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Triggering movement in Parkinson’s through imagery and observation

Project Description

Parkinson’s disease is one of the commonest neurodegenerative diseases, which profoundly affects movement. Typically, a person is slower to initiate movements and the movements themselves are of lower amplitude. The gold standard treatment is dopaminergic medication, which can be effective, but is also associated with debilitating side-effects as the disease progresses. Therefore, there is a need for behavioural interventions to improve movement in Parkinson’s.

This PhD project investigates a potential strategy to trigger movements in people with Parkinson’s. This capitalises on the fact that in healthy people observing another person moving (action observation; AO) or imagining oneself move (motor imagery; MI) produce activity in brain areas associated with motor planning and execution. Therefore, these processes may provide a route to trigger movement in Parkinson’s. Furthermore, a recent line of research has shown that motor activation is stronger for combined AO+MI (imagining oneself performing the action one is observing) than either process in isolation. Our lab recently published findings that AO+MI can increase the amplitude of a simple pointing movement in people with Parkinson’s. It is critical to replicate this finding and to further understand the underlying processes, and whether these may be altered in Parkinson’s, as well as to explore the effect of environmental context. This PhD project will investigate combined AO+MI in people with Parkinson’s and healthy older adults using different measures: hand and eye movements and EEG and manipulating context using virtual reality (VR).

The findings will increase our understanding of how perception and action are affected in Parkinson’s, as well as informing the design of interventions to facilitate movement in Parkinson’s. It will feed into our parallel strands of work developing an app to support home-based training of movements in Parkinson’s and using AO and MI in dance interventions for Parkinson’s.

Entry Requirements:
Candidates are expected to hold (or be about to obtain) a minimum upper second class honours degree (or equivalent) in a Psychology or Neuroscience or a related area / subject.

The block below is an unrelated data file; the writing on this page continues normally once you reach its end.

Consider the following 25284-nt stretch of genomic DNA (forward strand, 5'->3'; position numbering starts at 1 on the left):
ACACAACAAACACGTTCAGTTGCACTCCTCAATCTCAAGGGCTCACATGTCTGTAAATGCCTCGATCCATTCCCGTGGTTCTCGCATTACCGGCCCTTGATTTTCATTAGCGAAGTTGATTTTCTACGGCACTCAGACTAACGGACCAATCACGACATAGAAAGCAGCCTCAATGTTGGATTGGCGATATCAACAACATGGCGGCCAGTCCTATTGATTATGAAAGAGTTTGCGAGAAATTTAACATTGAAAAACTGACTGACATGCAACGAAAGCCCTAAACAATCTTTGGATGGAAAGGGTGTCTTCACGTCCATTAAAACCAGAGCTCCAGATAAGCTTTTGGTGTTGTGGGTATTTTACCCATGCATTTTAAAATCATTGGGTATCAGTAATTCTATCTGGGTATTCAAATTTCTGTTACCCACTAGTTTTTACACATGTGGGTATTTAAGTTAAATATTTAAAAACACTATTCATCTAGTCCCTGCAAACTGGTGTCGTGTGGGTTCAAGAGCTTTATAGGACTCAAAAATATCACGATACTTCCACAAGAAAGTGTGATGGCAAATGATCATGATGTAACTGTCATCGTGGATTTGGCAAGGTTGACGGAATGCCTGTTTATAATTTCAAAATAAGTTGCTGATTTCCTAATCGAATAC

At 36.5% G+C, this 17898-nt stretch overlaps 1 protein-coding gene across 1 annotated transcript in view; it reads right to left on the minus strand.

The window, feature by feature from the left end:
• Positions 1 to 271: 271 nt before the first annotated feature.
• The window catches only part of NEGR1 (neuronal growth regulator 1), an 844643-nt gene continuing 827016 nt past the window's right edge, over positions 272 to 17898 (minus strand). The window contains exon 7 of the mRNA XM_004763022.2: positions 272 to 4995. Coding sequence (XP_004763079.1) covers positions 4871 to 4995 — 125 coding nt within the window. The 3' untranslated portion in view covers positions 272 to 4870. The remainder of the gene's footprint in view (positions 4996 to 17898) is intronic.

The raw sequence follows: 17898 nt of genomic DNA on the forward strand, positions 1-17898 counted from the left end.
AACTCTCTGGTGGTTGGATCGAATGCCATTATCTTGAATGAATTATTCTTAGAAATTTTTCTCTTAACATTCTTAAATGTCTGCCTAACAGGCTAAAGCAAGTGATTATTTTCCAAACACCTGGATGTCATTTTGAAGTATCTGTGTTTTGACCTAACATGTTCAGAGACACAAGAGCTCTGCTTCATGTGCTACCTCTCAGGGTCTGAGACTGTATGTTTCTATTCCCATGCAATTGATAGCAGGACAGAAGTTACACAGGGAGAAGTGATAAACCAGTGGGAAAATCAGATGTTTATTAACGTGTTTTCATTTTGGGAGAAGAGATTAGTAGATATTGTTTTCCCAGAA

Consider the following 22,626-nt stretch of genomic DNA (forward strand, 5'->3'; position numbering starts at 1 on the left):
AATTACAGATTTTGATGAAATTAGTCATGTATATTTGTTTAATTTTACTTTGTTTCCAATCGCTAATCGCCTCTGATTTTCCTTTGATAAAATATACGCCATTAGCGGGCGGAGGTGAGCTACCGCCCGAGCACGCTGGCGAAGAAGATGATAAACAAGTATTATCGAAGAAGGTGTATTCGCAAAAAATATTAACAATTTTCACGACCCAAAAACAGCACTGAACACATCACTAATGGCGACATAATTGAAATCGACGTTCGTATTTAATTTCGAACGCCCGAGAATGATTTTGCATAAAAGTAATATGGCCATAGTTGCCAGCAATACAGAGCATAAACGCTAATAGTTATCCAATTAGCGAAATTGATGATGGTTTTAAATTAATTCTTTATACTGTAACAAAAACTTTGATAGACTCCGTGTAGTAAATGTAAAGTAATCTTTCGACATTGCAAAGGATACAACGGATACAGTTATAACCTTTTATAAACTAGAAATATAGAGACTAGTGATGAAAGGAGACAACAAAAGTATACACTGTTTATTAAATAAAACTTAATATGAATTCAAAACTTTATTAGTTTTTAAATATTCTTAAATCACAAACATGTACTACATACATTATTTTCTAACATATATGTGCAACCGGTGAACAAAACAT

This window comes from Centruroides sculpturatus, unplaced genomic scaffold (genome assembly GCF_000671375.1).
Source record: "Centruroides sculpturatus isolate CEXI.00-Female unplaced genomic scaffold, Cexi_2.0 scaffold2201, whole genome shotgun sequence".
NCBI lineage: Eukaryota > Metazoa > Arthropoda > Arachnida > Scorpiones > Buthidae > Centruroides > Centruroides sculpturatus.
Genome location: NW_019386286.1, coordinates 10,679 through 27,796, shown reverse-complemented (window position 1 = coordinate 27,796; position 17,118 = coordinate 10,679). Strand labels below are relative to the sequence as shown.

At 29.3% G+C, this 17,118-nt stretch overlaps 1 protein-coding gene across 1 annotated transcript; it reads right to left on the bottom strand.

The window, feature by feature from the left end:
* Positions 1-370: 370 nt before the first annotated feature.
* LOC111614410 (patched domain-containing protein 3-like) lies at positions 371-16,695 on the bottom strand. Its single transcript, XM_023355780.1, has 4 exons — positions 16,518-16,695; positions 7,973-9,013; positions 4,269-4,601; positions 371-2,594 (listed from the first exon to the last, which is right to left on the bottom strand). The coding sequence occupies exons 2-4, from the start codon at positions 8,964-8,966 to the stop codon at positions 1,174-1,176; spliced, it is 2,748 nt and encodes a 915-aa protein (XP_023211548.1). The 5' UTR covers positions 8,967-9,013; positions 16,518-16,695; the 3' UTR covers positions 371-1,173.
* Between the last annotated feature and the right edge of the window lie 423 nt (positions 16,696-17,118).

For international students we also offer a unique 4 year PhD programme that gives you the opportunity to undertake an accredited Teaching Certificate whilst carrying out an independent research project across a range of biological, medical and health sciences. For more information please visit

Funding Notes

Applications are invited from self-funded students. This project has a Band 1 fee. Details of our different fee bands can be found on our website (View Website). For information on how to apply for this project, please visit the Faculty of Biology, Medicine and Health Doctoral Academy website (View Website).

As an equal opportunities institution we welcome applicants from all sections of the community regardless of gender, ethnicity, disability, sexual orientation and transgender status. All appointments are made on merit.


Bek J, Gowen E, Vogt S, Crawford TJ, Poliakoff E (2019) Combined action observation and motor imagery influences hand movement amplitude in Parkinson's disease. Parkinsonism and Related Disorders, 61, 126-131.
Bek J, Gowen E, Vogt S, Crawford TJ, Poliakoff E (2018) Action observation produces motor resonance in Parkinson's disease. Journal of Neuropsychology, 12, 298-311.
Bek J, Poliakoff E, Gowen E (2016) Enhancing voluntary imitation through attention and motor imagery. Experimental Brain Research, 234, 1819-28.
Bek J, Webb J, Gowen E, Vogt S, Crawford TJ, Sullivan, M, Poliakoff E (2016) Patients’ views on a combined action observation and motor imagery intervention for Parkinson’s disease. Parkinson’s Disease, article ID 7047910.
Humphries S, Holler J, Crawford T.J., Herrera E, Poliakoff E (2016) A third-person perspective on co-speech action gestures in Parkinson's disease. Cortex, 78, 44-54.

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